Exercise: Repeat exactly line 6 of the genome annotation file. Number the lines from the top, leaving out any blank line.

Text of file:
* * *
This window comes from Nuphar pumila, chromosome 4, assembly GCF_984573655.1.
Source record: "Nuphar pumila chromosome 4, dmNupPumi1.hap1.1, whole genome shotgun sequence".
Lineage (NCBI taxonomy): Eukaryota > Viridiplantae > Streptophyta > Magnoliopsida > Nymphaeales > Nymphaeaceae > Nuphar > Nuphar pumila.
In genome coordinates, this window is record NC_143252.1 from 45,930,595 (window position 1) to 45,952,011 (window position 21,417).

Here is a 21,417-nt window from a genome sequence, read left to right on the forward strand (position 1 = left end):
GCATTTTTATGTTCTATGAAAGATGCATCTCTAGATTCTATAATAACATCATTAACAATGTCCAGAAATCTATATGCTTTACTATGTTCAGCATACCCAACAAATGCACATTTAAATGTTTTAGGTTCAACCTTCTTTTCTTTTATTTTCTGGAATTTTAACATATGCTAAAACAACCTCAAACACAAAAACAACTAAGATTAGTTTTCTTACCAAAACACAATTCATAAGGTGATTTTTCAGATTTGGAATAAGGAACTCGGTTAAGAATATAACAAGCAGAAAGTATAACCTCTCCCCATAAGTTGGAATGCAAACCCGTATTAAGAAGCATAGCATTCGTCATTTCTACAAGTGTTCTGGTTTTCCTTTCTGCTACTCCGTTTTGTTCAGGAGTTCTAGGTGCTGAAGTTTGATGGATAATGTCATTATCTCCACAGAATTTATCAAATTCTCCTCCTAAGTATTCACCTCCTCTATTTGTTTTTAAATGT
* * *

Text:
GCATTTTTATGTTCTATGAAAGATGCATCTCTAGATTCTATAATAACATCATTAACAATGTCCAGAAATCTATATGCTTTACTATGTTCAGCATACCCAACAAATGCACATTTAAATGTTTTAGGTTCAACCTTCTTTTCTTTTATTTTCTGGAATTTTAACATATGCTAAAACAACCTCAAACACAAAAACAACTAAGATTAGTTTTCTTACCAAAACACAATTCATAAGGTGATTTTTCAGATTTGGAATAAGGAACTCGGTTAAGAATATAACAAGCAGAAAGTATAACCTCTCCCCATAAGTTGGAATGCAAACCCGTATTAAGAAGCATAGCATTCGTCATTTCTACAAGTGTTCTGGTTTTCCTTTCTGCTACTCCGTTTTGTTCAGGAGTTCTAGGTGCTGAAGTTTGATGGATAATGTCATTATCTCCACAGAATTTATCAAATTCTCCTCCTAAGTATTCACCTCCTCTATTTGTTTTTAAATGT